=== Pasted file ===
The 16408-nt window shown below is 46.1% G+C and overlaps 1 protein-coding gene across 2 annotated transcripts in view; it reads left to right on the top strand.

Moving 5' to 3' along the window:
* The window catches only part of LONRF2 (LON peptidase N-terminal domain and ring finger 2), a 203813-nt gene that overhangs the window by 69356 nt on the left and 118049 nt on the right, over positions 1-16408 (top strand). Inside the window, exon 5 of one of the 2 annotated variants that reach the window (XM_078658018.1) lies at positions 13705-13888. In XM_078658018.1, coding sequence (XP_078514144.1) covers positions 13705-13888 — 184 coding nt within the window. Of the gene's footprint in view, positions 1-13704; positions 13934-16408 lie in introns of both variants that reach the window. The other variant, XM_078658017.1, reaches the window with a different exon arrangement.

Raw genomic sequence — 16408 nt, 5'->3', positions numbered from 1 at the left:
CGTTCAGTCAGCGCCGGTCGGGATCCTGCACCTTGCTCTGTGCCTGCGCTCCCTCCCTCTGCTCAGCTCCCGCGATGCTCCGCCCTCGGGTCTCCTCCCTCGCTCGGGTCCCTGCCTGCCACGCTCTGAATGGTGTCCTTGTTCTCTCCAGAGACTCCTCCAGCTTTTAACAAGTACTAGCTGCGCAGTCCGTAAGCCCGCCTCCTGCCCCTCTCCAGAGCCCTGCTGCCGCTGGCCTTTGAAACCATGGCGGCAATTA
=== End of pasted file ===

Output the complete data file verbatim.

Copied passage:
The 16408-nt window shown below is 46.1% G+C and overlaps 1 protein-coding gene across 2 annotated transcripts in view; it reads left to right on the top strand.

Moving 5' to 3' along the window:
* The window catches only part of LONRF2 (LON peptidase N-terminal domain and ring finger 2), a 203813-nt gene that overhangs the window by 69356 nt on the left and 118049 nt on the right, over positions 1-16408 (top strand). Inside the window, exon 5 of one of the 2 annotated variants that reach the window (XM_078658018.1) lies at positions 13705-13888. In XM_078658018.1, coding sequence (XP_078514144.1) covers positions 13705-13888 — 184 coding nt within the window. Of the gene's footprint in view, positions 1-13704; positions 13934-16408 lie in introns of both variants that reach the window. The other variant, XM_078658017.1, reaches the window with a different exon arrangement.

Raw genomic sequence — 16408 nt, 5'->3', positions numbered from 1 at the left:
CGTTCAGTCAGCGCCGGTCGGGATCCTGCACCTTGCTCTGTGCCTGCGCTCCCTCCCTCTGCTCAGCTCCCGCGATGCTCCGCCCTCGGGTCTCCTCCCTCGCTCGGGTCCCTGCCTGCCACGCTCTGAATGGTGTCCTTGTTCTCTCCAGAGACTCCTCCAGCTTTTAACAAGTACTAGCTGCGCAGTCCGTAAGCCCGCCTCCTGCCCCTCTCCAGAGCCCTGCTGCCGCTGGCCTTTGAAACCATGGCGGCAATTA